September 1, 2016 (Vol. 36, No. 15)

Terence R. Flotte M.D. Editor-in-Chief Human Gene Therapy, Mary Ann Lieber, Inc.

Door Has Been Opened to a Range of Novel Biological Therapies for Human Diseases

Twenty-seven years after Steven A. Rosenberg, M.D., Ph.D., at the National Cancer Institute Bethesda campus performed the first human gene transfer experiment, gene therapy is poised to take its place in the armamentarium of biologic therapies available to treat human diseases.

Some examples: the EMA-approval in November 2012 of Glybera® (Uniqure), an intramuscular recombinant adeno-associated virus (rAAV) product for treatment of lipoprotein lipase deficiency; and the recently announced Phase II trial results showing efficacy of another rAAV product for a genetic cause of blindness (LCA2)—for which a Biologics Licensing Application is anticipated in the U.S. this year.

These two rAAV products emerging onto the market represent only the first trickle of what promises to be a gusher of new gene therapy products moving into the world of clinical medicine in the coming years. Several other remarkable examples of clinical efficacy from gene therapy have been reported. These include results of rAAV trials of products for hemophilia A and B and spinal muscular atrophy as well as trials of lentivirus-modified chimeric antigen receptor T cells (CAR-T) cells for a variety of cancers, most notably the anti-CD19 CAR-T therapy for leukemia.

 Additional gammaretrovirus and lentivirus-based approaches to treat diseases affecting hematopoietic stem cells, such as X-SCID, ADA-SCID, WAS, and MLD have shown impressive clinical efficacy.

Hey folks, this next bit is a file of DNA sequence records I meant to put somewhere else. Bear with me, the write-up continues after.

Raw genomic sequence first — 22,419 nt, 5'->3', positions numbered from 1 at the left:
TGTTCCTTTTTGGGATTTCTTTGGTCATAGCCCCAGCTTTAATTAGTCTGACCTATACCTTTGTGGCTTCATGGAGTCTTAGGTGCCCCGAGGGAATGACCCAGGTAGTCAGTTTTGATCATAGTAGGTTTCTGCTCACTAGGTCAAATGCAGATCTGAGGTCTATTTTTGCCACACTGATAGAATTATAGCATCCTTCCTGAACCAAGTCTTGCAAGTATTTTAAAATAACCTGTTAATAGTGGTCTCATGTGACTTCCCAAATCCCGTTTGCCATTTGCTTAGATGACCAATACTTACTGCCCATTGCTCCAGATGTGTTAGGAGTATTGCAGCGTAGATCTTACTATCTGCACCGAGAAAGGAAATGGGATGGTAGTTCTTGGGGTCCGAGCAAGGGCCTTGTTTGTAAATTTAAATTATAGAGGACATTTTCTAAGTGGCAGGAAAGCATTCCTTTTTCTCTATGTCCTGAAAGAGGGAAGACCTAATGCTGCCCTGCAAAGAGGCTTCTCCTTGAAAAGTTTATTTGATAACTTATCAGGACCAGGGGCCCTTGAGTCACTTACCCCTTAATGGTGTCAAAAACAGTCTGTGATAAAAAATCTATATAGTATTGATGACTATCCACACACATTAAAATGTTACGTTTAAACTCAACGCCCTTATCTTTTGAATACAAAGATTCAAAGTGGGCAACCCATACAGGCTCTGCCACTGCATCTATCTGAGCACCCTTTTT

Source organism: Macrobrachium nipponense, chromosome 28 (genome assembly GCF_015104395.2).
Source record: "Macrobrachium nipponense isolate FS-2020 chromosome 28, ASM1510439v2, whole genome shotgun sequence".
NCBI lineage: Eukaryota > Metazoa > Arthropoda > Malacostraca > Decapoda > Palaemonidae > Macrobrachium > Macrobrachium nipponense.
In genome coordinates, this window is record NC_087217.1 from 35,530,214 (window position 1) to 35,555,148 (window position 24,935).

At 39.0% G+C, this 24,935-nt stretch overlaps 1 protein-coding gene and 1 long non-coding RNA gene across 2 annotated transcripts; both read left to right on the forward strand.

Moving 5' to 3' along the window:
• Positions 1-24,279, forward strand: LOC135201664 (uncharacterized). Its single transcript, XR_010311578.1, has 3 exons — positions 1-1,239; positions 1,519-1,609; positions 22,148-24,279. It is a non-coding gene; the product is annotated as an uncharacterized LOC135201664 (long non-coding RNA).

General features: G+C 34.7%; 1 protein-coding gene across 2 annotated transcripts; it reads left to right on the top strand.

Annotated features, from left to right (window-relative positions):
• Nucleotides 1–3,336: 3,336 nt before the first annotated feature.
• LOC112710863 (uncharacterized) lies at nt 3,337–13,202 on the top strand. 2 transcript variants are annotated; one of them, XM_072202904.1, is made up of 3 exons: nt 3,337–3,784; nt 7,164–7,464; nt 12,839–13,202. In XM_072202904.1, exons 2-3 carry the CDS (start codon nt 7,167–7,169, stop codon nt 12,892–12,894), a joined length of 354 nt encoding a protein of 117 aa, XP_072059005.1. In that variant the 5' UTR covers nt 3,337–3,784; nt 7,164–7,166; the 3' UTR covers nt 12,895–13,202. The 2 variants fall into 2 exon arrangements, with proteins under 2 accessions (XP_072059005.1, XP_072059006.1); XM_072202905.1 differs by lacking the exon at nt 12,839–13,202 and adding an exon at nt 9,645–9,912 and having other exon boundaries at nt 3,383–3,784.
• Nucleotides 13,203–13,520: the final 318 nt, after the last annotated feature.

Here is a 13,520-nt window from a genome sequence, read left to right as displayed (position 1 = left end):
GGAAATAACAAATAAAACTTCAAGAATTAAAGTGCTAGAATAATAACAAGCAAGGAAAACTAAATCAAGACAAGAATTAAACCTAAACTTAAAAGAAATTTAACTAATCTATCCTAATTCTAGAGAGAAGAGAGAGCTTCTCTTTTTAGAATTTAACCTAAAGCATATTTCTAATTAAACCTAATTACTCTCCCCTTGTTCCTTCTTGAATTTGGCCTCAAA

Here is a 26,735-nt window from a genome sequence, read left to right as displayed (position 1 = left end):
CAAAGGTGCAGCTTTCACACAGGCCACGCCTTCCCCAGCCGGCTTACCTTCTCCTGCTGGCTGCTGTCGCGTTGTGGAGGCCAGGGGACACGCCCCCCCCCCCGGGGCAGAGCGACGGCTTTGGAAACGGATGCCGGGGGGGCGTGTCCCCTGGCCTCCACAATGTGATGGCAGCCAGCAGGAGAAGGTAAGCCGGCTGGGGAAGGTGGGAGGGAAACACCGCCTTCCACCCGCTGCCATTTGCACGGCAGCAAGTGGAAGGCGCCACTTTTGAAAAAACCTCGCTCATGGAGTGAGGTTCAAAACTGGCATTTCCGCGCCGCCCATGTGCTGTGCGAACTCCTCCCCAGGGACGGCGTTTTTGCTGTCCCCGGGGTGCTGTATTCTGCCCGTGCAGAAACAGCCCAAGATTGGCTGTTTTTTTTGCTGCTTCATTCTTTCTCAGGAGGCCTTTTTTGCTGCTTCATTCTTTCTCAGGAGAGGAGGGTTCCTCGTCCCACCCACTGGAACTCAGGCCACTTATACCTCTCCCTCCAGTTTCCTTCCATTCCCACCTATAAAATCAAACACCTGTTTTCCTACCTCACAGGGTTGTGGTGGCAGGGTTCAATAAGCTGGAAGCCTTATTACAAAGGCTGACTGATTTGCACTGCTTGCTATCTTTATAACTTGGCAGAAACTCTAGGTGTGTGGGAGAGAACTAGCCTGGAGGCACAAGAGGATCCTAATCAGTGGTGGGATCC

In addition, a myriad of gene therapy approaches are making their way through preclinical and clinical proof-of-concept studies. These include rAAV-based gene therapies for other single gene disorders affecting the retina, the CNS, skeletal muscle, and liver. Also, the vector-mediated delivery of specific antibodies as a potential therapy or prophylaxis has emerged in the treatment of infectious diseases such as influenza and HIV.

The most impressive aspect of gene therapy in 2016, however, is the broad array of new research activity further up the pipeline, in terms of both new platform technologies for gene modification and new proof-of-concept studies on how those platform technologies can be deployed to fight specific human diseases.


New Genetic Therapy Platforms

Since the dawn of gene therapy, when the Nobel-recognized work of Varmus and Bishop on how gammaretroviruses mediate tumorigenesis led to the first recombinant viral vectors, the scientific discoveries underpinning gene therapy have come from unexpected quarters.